1 long Term care Highlights north dakota department of health Division of health Facilities April 2009. Yes, You Can Use Side Rails. But .. Joyce Johnson, RN. health Facilities Surveyor Many skilled nursing facilities have chosen to party regarding the risks versus benefits of side rail become restraint free, but continue to use side rails use. Attempts should be made to use the least for various reasons, such as allowing the resident to restrictive device necessary to meet the resident's maintain independence in bed mobility. Side rails needs. Immediately reassess the safety if an episode pose a significant risk for entrapment, and care must of entrapment or near entrapment occurs, with or be taken to ensure resident safety.
2 The potential for without injury. injury is greater when a fall occurs from a bed with elevated side rails when the resident attempts to In the past 21 years, the US Food and Drug climb over, around or between the rails, than from a Administration (FDA) received 691 entrapment bed without side rails. reports, 413 of which resulted in death. Entrapment is most likely to occur with a frail, elderly resident. Many factors need to be considered before making Residents may attempt to exit the bed due to confusion, pain, hunger, thirst and/or the need for the decision to use side rails. The process starts with repositioning or toileting. assessment. Use of side rails should be based on the resident's medical needs and be reassessed on a The FDA has identified zones that present a risk for regular basis and with any change in condition.
3 All entrapment. The FDA provides dimensional side rails, including those used to aid mobility, recommendations for zones 1 through 4 since 80. percent of entrapment cases have occurred in these transferring, and repositioning, should be addressed areas. on the resident's care plan. Documentation should (Continued on Page 2). include education of the resident or responsible INSIDE THIS ISSUE: You Can Use Side Rails Page 1, 2. Transfers-Moving Experience Page 3-5. Abuse/Neglect Allegation Page 5. RAI Update Page 6. CAN Update Page 6. 1. long Term care Highlights April 2009. (Continued from page 1). Zone 1: Within the rail any open space Creating a safe resident environment does not between the perimeters of the rail can present a necessarily rule out the use of side rails.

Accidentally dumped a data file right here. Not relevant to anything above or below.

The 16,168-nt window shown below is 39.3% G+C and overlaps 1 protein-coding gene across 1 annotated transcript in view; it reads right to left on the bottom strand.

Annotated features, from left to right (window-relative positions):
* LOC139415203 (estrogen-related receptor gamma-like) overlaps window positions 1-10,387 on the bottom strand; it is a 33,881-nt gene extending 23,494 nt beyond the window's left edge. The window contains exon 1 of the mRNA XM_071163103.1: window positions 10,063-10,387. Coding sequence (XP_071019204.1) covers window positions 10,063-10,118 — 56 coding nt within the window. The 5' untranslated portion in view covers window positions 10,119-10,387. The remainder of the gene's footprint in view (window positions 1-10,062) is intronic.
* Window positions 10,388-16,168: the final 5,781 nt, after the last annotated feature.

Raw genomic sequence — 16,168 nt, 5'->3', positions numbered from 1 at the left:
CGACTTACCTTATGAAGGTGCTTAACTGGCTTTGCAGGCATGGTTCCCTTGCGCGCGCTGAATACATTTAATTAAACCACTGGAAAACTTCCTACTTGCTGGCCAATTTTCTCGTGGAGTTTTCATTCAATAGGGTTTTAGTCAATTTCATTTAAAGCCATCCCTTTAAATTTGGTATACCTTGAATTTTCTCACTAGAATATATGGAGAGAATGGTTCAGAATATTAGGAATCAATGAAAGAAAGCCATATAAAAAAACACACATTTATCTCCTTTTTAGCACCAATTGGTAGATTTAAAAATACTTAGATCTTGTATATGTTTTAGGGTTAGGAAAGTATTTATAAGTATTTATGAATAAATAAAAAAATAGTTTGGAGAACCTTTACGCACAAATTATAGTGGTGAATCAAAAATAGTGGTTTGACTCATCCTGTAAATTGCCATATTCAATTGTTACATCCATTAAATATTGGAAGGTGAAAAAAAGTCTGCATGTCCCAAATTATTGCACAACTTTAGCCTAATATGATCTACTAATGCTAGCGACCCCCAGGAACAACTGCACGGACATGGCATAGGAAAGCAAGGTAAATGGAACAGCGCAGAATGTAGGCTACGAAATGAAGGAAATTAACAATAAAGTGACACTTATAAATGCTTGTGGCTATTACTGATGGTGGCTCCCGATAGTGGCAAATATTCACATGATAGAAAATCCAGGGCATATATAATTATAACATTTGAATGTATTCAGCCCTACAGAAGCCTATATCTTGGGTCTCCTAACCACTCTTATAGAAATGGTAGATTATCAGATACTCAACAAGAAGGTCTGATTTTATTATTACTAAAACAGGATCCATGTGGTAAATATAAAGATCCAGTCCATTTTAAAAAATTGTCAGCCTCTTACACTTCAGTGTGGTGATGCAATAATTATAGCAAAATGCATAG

4 The risk for head entrapment. Recommended space: decision to use side rails should be based on less than 4 inches. assessment and identification of the resident's needs and include a risk versus benefit analysis. Zone 2: Under the rail, between rail supports, or Detailed information regarding entrapment, next to a single rail support the gap under the resident assessment, care planning, and assessing rail between the mattress and the bottom edge of facility beds may be found at: the rail may allow for head entrapment. beds/ Recommended space: less than 4 inches. Note: Side rails may also be considered a Zone 3: Between the rail and the mattress if restraint. In that case, follow your facility policy too large it can create a risk for head entrapment.
5 For restraint use. Recommended space: less than 4 inches. References: Zone 4: Under the rail at the ends of the bed a US Food and Drug Administration Website for Medical gap between the mattress and the lower portion Device Safety: of the rail poses a risk of neck entrapment. Direct Supply, Beds & Entrapment: What You Need to Recommended space: less than 2 3/8 inches. Know to Reduce Your Risk Zone 5: Between split rails when partial or split rails are used on the same side of the bed, the space between the rails may present a risk for neck or chest entrapment. Zone 6: Between the end of the rail and the side edge of the head or footboard a gap between the end of the rail and the side edge of the head or footboard can present the risk of resident entrapment.